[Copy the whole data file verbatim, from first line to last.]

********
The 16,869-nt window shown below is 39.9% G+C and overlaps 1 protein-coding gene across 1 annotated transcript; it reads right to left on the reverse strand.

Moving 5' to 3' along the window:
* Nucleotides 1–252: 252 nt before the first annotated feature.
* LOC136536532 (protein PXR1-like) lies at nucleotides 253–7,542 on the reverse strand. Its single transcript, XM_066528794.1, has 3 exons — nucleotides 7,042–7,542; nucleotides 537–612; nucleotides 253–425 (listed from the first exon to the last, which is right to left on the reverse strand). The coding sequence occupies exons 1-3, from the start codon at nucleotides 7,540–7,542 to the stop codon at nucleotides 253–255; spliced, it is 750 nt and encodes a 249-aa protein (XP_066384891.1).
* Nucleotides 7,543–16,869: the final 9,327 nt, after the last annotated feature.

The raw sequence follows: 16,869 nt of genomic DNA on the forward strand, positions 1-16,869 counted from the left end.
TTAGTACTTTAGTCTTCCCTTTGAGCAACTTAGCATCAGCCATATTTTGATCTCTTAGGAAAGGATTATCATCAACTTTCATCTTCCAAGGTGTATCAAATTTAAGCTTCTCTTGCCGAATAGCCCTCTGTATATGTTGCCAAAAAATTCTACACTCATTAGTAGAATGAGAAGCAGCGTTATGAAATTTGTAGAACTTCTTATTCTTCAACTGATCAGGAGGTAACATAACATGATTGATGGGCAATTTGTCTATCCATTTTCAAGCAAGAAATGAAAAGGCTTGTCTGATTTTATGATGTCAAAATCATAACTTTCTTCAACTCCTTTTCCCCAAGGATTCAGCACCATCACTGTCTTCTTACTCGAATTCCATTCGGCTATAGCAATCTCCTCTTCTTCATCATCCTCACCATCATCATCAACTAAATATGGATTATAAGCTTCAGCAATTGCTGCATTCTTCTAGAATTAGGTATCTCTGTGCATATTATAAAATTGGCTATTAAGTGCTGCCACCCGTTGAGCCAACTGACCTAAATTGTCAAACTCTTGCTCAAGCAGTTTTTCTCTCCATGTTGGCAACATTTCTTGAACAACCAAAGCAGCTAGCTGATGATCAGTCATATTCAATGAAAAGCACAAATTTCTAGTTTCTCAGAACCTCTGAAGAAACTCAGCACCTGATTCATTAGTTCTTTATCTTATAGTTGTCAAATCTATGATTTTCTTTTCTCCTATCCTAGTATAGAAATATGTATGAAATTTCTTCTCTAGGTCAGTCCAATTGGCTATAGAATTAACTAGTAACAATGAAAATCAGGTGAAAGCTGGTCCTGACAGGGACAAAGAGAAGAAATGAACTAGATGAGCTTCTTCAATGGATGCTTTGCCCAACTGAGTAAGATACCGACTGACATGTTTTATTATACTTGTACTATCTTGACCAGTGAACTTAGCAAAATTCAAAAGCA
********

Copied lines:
The 16,869-nt window shown below is 39.9% G+C and overlaps 1 protein-coding gene across 1 annotated transcript; it reads right to left on the reverse strand.

Moving 5' to 3' along the window:
* Nucleotides 1–252: 252 nt before the first annotated feature.
* LOC136536532 (protein PXR1-like) lies at nucleotides 253–7,542 on the reverse strand. Its single transcript, XM_066528794.1, has 3 exons — nucleotides 7,042–7,542; nucleotides 537–612; nucleotides 253–425 (listed from the first exon to the last, which is right to left on the reverse strand). The coding sequence occupies exons 1-3, from the start codon at nucleotides 7,540–7,542 to the stop codon at nucleotides 253–255; spliced, it is 750 nt and encodes a 249-aa protein (XP_066384891.1).
* Nucleotides 7,543–16,869: the final 9,327 nt, after the last annotated feature.

The raw sequence follows: 16,869 nt of genomic DNA on the forward strand, positions 1-16,869 counted from the left end.
TTAGTACTTTAGTCTTCCCTTTGAGCAACTTAGCATCAGCCATATTTTGATCTCTTAGGAAAGGATTATCATCAACTTTCATCTTCCAAGGTGTATCAAATTTAAGCTTCTCTTGCCGAATAGCCCTCTGTATATGTTGCCAAAAAATTCTACACTCATTAGTAGAATGAGAAGCAGCGTTATGAAATTTGTAGAACTTCTTATTCTTCAACTGATCAGGAGGTAACATAACATGATTGATGGGCAATTTGTCTATCCATTTTCAAGCAAGAAATGAAAAGGCTTGTCTGATTTTATGATGTCAAAATCATAACTTTCTTCAACTCCTTTTCCCCAAGGATTCAGCACCATCACTGTCTTCTTACTCGAATTCCATTCGGCTATAGCAATCTCCTCTTCTTCATCATCCTCACCATCATCATCAACTAAATATGGATTATAAGCTTCAGCAATTGCTGCATTCTTCTAGAATTAGGTATCTCTGTGCATATTATAAAATTGGCTATTAAGTGCTGCCACCCGTTGAGCCAACTGACCTAAATTGTCAAACTCTTGCTCAAGCAGTTTTTCTCTCCATGTTGGCAACATTTCTTGAACAACCAAAGCAGCTAGCTGATGATCAGTCATATTCAATGAAAAGCACAAATTTCTAGTTTCTCAGAACCTCTGAAGAAACTCAGCACCTGATTCATTAGTTCTTTATCTTATAGTTGTCAAATCTATGATTTTCTTTTCTCCTATCCTAGTATAGAAATATGTATGAAATTTCTTCTCTAGGTCAGTCCAATTGGCTATAGAATTAACTAGTAACAATGAAAATCAGGTGAAAGCTGGTCCTGACAGGGACAAAGAGAAGAAATGAACTAGATGAGCTTCTTCAATGGATGCTTTGCCCAACTGAGTAAGATACCGACTGACATGTTTTATTATACTTGTACTATCTTGACCAGTGAACTTAGCAAAATTCAAAAGCA